MD Residents Sue Over Lead Paint Chips
Property owners in Woodberry, Baltimore, have filed a class-action lawsuit against local television stations after lead paint chips began to fall from one of their broadcast towers. The “iconic” red candelabra tower is currently under the operation of Television Tower Inc., an entity formed by WJZ-TV, WBAL-TV and WMAR-TV.
The Maryland Department of the Environment has also sued Television Tower Inc., as well as Skyline Tower Painting Inc., a company contracted last year to work on the tower, stating that the two companies have violated state law.
Last year, residents in Woodberry, Maryland, voiced concerns after finding red paint flakes that seemed to have come from work performed on the nearby television tower, which gives the neighborhood its nickname, “TV Hill.” Using an at-home test kit, homeowner Megan Johnson found that the chips tested positive for lead, which the Maryland Department of the Environment confirmed just days later.
Originally reported by The Baltimore Brew, Johnson first noticed the red flakes outside her home, then later found more on a nearby playground on June 17. Some chips were as big as the palm of her hand. Other neighbors also noted the paint on their cars and lawns, sounding the alarm on social media.
The state is filing a lawsuit against Television Tower Inc., the owner of the tower on Baltimore’s Television Hill, and Skyline Tower Painting Inc. for alleged violations of MD law that led to lead paint chips raining down on the surrounding communities.https://t.co/4V37xqK8mC— FOX Baltimore (@FOXBaltimore) May 7, 2023
At the time, it was unclear if workers were power washing or grinding off paint on the TV tower owned by Television Tower, Inc., a joint venture comprised of WJZ-TV, WBAL-TV and WMAR-TV. The tower stands over 1,000 feet tall and was completed in 1958.
Concerned, Johnson went to the drugstore and purchased an over-the-counter home test kit. According to reports, the chip tested positive for lead.
She then reported the issue to the city’s 311 call center, the State Department of Natural Resources, the Mayor’s office and her Council representative’s office. However, when an official called her back from the Housing Department’s code enforcement division in response to her 311 report, he stated they “couldn’t look at the tower because it was private property” and that he “had looked around and couldn’t see anything.”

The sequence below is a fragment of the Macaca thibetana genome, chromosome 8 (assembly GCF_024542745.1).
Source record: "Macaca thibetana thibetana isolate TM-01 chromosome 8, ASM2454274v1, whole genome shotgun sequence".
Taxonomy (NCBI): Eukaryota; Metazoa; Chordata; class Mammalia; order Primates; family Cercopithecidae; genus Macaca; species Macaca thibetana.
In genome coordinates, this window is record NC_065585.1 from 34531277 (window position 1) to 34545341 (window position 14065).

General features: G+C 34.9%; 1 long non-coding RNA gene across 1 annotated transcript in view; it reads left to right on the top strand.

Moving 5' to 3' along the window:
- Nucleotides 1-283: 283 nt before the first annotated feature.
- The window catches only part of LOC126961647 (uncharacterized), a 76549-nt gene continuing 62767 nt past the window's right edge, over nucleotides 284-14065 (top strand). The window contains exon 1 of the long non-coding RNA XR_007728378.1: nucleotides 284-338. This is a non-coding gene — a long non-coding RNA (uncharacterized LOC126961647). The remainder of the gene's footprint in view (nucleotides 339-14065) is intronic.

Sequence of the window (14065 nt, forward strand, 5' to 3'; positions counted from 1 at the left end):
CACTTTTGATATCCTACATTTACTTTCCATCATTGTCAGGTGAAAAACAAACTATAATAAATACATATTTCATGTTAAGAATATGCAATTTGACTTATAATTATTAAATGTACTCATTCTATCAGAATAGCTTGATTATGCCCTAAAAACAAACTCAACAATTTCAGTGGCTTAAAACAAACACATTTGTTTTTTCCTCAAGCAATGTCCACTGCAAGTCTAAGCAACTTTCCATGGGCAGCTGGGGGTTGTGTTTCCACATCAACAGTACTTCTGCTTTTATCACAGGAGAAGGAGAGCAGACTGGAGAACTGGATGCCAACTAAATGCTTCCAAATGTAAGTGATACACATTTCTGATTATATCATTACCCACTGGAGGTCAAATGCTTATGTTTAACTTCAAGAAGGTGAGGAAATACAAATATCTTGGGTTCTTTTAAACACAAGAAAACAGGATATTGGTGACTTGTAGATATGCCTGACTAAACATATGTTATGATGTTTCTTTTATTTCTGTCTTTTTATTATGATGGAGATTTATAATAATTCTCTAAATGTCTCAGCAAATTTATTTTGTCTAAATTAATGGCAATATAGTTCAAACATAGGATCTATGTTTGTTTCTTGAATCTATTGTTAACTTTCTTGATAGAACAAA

Inspectors from the state environmental department also reportedly conducted tests using a field device that found some positive results for lead in the paint back in June 2022.
An initial cleanup plan was reportedly developed by the company operating the tower, and a list of demands was also issued by the community association, requesting further outreach and transparency. However, Jessica Meyer, president of the Woodberry Community Association, said that many community residents feel like the effort has been “inadequate.”
On June 22, MDE inspectors “performed testing on the chips using a field device, which detected the presence of lead in the paint,” according to Mark Shaffer, Communications Director. Samples were taken from the area surrounding the tower that had been undergoing power washing ahead of repainting.
Skyline Tower Painting was ordered by the city to stop work and told to sample the paint chips, as well as the existing paint on the tower, to determine whether it is considered hazardous waste. Any collected material must be placed “into a container and closed for proper handling,” including the HEPA filters used inside the vacuums, Shaffer said.
MDE noted that the company “has vacuumed paint debris from some of the surrounding area, including a daycare center, and is working with the homeowners’ association to remove paint chips from the remaining areas affected.”
Now, residents hope that the 29-page class-action suit will result in a more thorough remediation plan. The suit alleges that the companies should have known that hydro-blasting the tower could send lead paint chips into the air.
The lawsuit is reportedly seeking class representation for property owners in a 4,000-foot radius, which, according to the complaint, may amount to 300 property owners.
The plaintiffs are also reportedly seeking $75,000 each in compensatory damages for “diminution of property value, loss of property appreciation, and lead paint chip and lead dust abatement.”
The MDE is also seeking financial penalties that would reportedly amount to $25,000 per day for lead accreditation, lead abatement performance and hazardous waste violations.
Additionally, the department is asking for up to $10,000 a day for solid waste, open dumping and nuisance creation violations, as well as reimbursement for soil testing.
State regulators have also reportedly requested an injunction that would require the companies to stabilize the tower, continue to recover paint chips from a half-mile radius and complete work on the tower, which stands over Woodberry and some neighboring communities in Northwest Baltimore.
The community association has reportedly kept up with cleanup efforts, posting progress updates on their website. Despite cleanup efforts, Meyer says that it still feels lie there’s no end in sight.
“It’s very difficult to make any meaningful progress when the chips are continuing to come off of the tower,” she said. “There’s just a general state of being kind of on alert.”
Representatives from the television station have reportedly not responded to requests for comment.